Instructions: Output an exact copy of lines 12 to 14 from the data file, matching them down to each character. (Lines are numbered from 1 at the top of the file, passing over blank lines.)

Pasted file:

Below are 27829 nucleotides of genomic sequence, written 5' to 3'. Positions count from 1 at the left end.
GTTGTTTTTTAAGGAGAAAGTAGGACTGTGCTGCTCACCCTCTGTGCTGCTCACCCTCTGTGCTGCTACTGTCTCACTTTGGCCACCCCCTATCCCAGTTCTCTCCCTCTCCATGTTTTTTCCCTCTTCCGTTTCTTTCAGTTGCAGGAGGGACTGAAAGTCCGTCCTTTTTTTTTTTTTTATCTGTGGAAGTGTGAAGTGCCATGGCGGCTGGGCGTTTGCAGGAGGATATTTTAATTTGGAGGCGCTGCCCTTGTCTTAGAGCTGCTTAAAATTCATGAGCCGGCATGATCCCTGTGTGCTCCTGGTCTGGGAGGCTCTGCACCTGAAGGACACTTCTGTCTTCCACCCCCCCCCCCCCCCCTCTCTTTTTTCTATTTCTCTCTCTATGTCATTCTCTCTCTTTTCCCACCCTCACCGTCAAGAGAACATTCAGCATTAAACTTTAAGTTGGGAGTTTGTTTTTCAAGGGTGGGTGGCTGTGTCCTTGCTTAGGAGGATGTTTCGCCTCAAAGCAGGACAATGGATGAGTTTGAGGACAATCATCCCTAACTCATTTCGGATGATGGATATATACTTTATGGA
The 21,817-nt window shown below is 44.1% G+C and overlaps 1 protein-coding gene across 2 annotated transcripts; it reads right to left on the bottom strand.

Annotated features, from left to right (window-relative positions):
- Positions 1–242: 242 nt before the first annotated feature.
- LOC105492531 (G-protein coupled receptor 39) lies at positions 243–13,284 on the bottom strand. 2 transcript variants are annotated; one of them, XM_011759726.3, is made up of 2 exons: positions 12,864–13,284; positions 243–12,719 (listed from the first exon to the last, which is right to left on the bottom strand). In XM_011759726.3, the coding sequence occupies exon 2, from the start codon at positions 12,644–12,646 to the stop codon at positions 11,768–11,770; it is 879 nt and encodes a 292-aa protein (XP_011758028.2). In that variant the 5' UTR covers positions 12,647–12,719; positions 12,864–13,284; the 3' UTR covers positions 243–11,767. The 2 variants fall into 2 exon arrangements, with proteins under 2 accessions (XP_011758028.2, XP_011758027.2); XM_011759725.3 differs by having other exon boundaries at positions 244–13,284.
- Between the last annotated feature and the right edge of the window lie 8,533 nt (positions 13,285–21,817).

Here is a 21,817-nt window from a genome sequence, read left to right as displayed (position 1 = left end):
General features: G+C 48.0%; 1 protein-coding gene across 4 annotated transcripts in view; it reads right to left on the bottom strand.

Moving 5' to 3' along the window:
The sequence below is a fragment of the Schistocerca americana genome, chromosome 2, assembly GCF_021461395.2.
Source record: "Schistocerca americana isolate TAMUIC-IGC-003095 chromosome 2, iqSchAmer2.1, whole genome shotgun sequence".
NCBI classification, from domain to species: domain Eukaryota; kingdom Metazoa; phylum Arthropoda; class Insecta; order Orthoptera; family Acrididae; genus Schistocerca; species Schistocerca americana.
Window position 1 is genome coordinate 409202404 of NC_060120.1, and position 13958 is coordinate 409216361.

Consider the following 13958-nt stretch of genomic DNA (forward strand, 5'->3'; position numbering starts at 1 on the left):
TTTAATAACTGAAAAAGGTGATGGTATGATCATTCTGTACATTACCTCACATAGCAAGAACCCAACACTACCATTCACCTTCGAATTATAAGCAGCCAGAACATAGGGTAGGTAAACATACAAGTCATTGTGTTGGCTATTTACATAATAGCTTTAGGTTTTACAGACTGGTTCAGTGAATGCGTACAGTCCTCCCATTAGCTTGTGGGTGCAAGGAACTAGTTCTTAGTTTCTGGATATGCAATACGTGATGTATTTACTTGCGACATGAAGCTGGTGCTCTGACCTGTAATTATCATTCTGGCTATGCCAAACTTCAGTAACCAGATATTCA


Source record: "Schistocerca americana isolate TAMUIC-IGC-003095 chromosome 2, iqSchAmer2.1, whole genome shotgun sequence".
NCBI classification, from domain to species: domain Eukaryota; kingdom Metazoa; phylum Arthropoda; class Insecta; order Orthoptera; family Acrididae; genus Schistocerca; species Schistocerca americana.
Window position 1 is genome coordinate 409202404 of NC_060120.1, and position 13958 is coordinate 409216361.